Latest News & Current Events

"No more crappy cars" -GM's Mary Barra breaks Detroit's glass ceiling

A day after the U.S. Treasury sold its last ownership stake in General Motors, the company named Mary Barra on Tuesday to succeed current chairman and CEO, Dan Akerson next month.

Barra, 51, is currently executive vice president of global product development and has worked at GM for three decades. She will not only be the automaker's first female CEO but the first woman to serve as the chief executive officer of any major auto company in the world.

She will succeed Akerson on Jan. 15, when he leaves the company to spend time with his wife, who is suffering from advanced stage cancer, according to GM.

The well-respected Barra was GM's first-ever woman “car czar,” responsible for the design, engineering, program management – and, critically, quality improvement efforts – for GM’s 11 worldwide brands.

Mary Barra GM Senior Vice President Global Products

Barra had previously been Vice President, Global Human Resources.

She has also served as GM Vice President, Global Manufacturing Engineering; Plant Manager, Detroit Hamtramck Assembly; Executive Director of Competitive Operations Engineering; and has held several engineering and staff positions.
 
In 1990, Barra graduated with a Masters in Business Administration from the Stanford Graduate School of Business after receiving a GM fellowship in 1988.

Barra began her career with GM in 1980 as a General Motors Institute (Kettering University) co-op student at the Pontiac Motor Division. She graduated with a Bachelor of Science degree in electrical engineering.

She serves on the General Dynamics and Barbara Ann Karmanos Cancer Institute Board of Directors.  Barra is also a member of the Kettering University Board of Trustees and is GM’s Key Executive for Stanford University and University of California-Berkeley.

Barra is married with two children and was born December 24, 1961.

Current CEO Akerson joined GM following its run through Chapter 11, a process it exited only with the help of a $49.5 billion federal bailout. The U.S. Treasury has been selling down its stake since GM’s November 2011 IPO, the last of the government’s shares going on the block yesterday. Akerson took on both chairman and CEO duties in 2010 following the departure of Ed Whitacre. Both men had backgrounds in the telecomm industry.  That raised concerns for many observers who worried that GM needed to have a top executive who actually understood the automotive industry.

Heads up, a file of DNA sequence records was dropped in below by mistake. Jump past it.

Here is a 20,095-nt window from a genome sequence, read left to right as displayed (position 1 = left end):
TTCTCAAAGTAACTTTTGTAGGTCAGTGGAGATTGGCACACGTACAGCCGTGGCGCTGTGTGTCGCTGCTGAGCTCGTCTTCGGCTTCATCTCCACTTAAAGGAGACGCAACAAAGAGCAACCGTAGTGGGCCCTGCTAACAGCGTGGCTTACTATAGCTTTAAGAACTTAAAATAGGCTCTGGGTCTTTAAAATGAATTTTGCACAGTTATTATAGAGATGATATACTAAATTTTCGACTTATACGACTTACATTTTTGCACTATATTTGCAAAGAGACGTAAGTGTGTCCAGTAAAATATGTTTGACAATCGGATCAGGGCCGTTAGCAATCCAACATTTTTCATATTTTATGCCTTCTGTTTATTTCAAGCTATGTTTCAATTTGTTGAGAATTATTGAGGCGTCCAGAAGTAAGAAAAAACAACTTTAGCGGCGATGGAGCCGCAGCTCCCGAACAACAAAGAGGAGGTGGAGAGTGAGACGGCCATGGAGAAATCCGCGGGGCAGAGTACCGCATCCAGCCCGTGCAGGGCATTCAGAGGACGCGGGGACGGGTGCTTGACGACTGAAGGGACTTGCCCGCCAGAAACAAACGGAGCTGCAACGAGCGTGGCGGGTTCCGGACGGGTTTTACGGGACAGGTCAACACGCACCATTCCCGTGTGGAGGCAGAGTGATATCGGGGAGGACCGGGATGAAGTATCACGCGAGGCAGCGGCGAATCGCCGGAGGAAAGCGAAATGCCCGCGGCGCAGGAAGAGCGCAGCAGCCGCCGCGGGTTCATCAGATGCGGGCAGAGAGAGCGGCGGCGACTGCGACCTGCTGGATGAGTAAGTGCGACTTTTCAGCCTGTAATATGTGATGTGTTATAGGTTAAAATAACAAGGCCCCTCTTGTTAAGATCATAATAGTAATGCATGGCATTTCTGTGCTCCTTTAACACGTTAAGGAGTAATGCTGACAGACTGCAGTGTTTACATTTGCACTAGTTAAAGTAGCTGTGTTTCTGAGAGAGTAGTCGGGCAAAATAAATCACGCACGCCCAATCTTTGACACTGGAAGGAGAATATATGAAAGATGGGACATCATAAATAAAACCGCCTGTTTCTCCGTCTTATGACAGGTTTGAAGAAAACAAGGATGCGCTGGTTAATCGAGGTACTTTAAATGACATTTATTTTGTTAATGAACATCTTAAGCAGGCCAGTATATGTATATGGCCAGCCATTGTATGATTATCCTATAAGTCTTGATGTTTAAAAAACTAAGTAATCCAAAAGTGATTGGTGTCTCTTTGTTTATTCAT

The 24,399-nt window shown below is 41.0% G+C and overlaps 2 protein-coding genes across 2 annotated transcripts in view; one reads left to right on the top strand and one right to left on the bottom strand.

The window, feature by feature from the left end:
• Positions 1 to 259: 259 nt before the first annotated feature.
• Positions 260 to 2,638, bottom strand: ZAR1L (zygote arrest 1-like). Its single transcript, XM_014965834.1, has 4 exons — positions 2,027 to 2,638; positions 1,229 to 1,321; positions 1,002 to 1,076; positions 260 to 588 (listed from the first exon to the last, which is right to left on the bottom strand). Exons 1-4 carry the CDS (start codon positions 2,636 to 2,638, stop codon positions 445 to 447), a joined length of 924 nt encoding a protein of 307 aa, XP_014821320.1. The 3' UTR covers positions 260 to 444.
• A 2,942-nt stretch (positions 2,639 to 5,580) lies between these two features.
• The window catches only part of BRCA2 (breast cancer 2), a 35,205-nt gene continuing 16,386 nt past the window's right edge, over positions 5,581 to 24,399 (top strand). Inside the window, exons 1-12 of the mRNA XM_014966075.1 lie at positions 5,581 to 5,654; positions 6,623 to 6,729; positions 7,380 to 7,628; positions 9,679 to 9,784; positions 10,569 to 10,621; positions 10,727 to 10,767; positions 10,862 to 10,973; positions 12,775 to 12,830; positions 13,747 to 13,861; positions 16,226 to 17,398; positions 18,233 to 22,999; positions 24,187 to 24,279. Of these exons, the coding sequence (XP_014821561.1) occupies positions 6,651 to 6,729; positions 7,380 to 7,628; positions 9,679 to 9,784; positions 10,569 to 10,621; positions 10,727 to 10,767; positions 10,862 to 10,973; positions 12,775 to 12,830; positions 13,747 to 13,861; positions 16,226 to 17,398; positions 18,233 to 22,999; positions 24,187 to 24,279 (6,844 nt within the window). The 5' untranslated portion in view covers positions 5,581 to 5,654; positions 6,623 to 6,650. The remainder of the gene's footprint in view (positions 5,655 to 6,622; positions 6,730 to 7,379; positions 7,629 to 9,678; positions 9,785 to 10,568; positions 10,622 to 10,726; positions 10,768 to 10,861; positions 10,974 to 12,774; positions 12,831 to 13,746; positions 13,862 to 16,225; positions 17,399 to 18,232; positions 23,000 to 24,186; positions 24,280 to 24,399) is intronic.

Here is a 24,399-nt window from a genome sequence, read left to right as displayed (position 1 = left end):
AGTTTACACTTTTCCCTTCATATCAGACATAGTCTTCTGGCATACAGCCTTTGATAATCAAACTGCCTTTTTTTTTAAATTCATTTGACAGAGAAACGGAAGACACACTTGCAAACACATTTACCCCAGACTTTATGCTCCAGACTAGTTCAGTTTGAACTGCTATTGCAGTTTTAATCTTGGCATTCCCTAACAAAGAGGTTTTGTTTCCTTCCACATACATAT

Barra has been a GM and auto industry lifer, working her way up through a string of positions, over 33 years, that most recently positioned her as the overseer of GM’s product portfolio. Barra was once quoted as telling workers to improve the quality of GM's fleet  with a directive for her employees: "The simple thing I say to them is, No more crappy cars, and that resonates." 

“With an amazing portfolio of cars and trucks and the strongest financial performance in our recent history, this is an exciting time at today’s GM,” said Barra. “I’m honored to lead the best team in the business and to keep our momentum at full speed.”

Barra was recently named Most Powerful Woman among automotive executives by Fortune magazine. She has won praise not only for her knowledge of the business but also for her management style, which reflects that of the widely praised Ford CEO Alan Mulally.

She will have a strong team to lead, including the 41-year-old Dan Ammann, a New Zealander who signed on as GM's chief financial officer after assisting the maker through its 2009 bankruptcy. Ammann, led the development of the maker’s critical 2011 IPO. He will serve in the dual role as president and CFO until “at least” next April, according to GM, though a search for a replacement is now underway.


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